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John Guy

<p><strong>John Guy</strong> is executive vice president, director of Business Banking at Webster Bank (NYSE: WBS). He joined Webster in December 2010 as senior vice president, director of Business Banking.</p> <p>Prior to this, John served as senior vice president of Small Business Administration (SBA) and alternative lending strategies with Fifth Third Bank in Cincinnati. Earlier, John served as senior vice president, business banking where he was responsible for driving the strategies, managing large and diverse teams, and building an infrastructure that delivered a broad set of products and services to companies with revenues up to $10 million. John also worked for Wachovia Bank and its predecessor bank in several roles including executive director for wholesale products, executive director for small and business banking, and chief executive and operating officer for Small Business Capital.</p> <p>Before moving into the banking industry, John worked in a variety of financial planning, funding, and risk management positions for Heller International Corporation, Borg Warner Corporation, and Zenith Corporation.</p> <p>John serves as chairman of the board of directors for Monetta Mutual Funds; board of directors for Junior Achievement of Southwest New England; board member for MetroHartford Alliance; and Leadership Investors Group.</p> <p>He earned his bachelor’s degree in economics from the Wharton School at the University of Pennsylvania and a MBA from the University of Chicago.</p>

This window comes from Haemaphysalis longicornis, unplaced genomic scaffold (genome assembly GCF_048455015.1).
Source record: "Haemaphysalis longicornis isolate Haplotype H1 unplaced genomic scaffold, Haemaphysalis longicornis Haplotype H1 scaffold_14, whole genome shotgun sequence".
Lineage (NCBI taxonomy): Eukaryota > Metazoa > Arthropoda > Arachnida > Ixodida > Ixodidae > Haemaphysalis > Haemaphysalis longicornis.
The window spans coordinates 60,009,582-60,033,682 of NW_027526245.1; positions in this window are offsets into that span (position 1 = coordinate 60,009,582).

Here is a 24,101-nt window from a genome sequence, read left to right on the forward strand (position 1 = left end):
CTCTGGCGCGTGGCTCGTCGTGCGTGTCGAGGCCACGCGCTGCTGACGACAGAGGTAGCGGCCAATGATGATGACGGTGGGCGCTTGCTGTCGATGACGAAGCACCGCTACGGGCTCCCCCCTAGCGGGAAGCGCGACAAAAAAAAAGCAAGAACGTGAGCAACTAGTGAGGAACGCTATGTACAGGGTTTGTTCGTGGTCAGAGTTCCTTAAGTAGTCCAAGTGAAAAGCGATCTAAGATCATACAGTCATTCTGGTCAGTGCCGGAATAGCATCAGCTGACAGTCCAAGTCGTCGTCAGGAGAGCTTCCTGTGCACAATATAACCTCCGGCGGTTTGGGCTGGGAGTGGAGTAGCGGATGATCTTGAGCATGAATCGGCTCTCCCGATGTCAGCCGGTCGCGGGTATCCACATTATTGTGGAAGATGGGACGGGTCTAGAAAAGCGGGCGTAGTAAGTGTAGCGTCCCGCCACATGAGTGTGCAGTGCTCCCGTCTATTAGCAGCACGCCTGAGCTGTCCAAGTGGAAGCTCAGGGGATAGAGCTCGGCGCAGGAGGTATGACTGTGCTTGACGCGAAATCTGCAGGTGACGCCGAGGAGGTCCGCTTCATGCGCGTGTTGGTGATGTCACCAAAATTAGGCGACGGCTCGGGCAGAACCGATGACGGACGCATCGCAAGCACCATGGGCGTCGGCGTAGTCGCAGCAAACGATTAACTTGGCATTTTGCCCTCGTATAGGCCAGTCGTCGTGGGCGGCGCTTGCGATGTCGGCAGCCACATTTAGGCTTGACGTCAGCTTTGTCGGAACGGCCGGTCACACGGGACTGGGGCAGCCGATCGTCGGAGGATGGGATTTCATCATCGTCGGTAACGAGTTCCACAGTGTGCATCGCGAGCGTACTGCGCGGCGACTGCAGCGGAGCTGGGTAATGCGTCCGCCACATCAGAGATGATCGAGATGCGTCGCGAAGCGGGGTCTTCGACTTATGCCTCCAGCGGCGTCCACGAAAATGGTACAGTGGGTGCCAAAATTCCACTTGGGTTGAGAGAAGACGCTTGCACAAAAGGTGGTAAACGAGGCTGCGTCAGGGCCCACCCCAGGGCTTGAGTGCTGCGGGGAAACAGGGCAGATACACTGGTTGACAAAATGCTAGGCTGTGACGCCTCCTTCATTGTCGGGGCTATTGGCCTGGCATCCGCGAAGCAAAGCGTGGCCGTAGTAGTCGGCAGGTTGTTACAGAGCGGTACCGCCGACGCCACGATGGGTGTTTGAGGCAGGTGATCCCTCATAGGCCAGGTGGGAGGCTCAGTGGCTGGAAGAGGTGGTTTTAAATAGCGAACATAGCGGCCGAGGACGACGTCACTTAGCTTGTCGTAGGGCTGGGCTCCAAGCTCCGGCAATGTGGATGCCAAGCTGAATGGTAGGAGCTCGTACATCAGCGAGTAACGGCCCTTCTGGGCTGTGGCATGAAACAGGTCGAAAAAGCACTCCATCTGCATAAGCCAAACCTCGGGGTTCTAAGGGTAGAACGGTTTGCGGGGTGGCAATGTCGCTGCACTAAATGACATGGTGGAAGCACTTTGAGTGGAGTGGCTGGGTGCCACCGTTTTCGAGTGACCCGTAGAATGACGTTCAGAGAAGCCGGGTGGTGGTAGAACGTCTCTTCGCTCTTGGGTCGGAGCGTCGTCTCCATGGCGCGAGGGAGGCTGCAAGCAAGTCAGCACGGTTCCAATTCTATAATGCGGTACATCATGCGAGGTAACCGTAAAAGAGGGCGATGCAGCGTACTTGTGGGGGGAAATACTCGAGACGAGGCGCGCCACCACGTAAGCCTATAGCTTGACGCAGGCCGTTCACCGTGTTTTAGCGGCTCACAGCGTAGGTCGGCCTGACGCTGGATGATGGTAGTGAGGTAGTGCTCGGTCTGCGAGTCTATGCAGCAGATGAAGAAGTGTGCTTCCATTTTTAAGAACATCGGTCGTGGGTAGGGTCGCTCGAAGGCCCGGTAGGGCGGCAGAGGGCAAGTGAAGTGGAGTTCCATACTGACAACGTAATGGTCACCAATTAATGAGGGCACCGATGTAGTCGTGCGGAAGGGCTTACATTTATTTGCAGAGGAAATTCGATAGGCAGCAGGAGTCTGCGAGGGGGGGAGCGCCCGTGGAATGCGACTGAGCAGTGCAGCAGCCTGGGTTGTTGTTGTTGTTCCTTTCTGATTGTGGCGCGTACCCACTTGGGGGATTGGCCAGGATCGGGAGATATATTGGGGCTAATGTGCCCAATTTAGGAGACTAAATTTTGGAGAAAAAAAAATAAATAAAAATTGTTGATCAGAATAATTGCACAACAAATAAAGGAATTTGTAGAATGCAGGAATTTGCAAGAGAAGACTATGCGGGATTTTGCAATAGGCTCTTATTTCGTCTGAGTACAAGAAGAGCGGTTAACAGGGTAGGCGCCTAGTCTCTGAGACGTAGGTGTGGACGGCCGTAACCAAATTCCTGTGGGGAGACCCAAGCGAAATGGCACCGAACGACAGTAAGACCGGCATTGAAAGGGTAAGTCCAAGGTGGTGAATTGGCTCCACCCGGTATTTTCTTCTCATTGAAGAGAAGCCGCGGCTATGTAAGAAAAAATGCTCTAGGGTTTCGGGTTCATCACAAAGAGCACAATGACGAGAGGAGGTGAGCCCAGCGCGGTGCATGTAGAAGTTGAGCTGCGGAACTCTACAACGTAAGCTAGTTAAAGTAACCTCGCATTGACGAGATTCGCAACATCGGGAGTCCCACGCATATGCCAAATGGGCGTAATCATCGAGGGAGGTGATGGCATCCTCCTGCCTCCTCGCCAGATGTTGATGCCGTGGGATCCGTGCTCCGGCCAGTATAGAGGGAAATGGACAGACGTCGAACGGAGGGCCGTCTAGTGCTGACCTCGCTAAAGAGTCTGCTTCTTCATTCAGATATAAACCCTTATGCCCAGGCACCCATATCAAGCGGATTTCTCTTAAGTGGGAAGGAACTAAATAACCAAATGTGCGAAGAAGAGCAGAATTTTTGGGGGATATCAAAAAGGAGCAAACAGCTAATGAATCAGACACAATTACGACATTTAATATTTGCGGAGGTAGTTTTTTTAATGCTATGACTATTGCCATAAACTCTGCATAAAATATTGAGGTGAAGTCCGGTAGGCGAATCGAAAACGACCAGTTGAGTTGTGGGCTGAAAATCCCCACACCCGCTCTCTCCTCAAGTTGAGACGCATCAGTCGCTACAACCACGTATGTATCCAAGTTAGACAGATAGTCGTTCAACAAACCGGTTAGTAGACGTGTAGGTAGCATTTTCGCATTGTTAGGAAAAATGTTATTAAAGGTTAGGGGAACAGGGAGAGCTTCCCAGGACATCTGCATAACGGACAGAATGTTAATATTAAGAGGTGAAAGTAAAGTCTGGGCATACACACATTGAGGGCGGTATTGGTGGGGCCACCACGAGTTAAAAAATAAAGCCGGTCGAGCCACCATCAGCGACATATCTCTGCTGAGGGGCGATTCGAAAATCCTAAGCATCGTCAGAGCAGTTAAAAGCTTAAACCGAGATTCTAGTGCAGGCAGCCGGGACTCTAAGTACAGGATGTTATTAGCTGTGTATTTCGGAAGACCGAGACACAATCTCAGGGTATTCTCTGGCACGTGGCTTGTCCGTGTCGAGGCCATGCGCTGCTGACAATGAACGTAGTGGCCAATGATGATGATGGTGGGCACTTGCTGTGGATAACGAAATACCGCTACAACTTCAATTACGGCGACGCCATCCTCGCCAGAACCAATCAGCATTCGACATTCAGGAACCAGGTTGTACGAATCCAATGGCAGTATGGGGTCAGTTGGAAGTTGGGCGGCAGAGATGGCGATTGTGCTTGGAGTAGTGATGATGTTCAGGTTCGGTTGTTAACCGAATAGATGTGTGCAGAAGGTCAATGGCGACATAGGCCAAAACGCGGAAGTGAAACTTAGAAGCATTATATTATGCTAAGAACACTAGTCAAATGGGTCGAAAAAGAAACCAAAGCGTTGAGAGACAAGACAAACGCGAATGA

John's Blog Articles

Are you looking to start or grow your business and need financing? If so, listen to this short video clip to learn more about how Webster Bank partners with the Small Business Administration (SBA) to help finance your business. [. . .]
Do you know why most businesses fail? How about the difference between profit and cash flow? Watch our short video to learn how to better manage your business’ cash flow. [. . .]
In a business, cash is king. You can be a very profitable company and still get choked by a lack of funds. When money is tight, your first thought is probably to get a small business loan or line of credit. While borrowing is an obvious choice, there are a few other often overlooked ways that your banker can help you “max the cash.”   [. . .]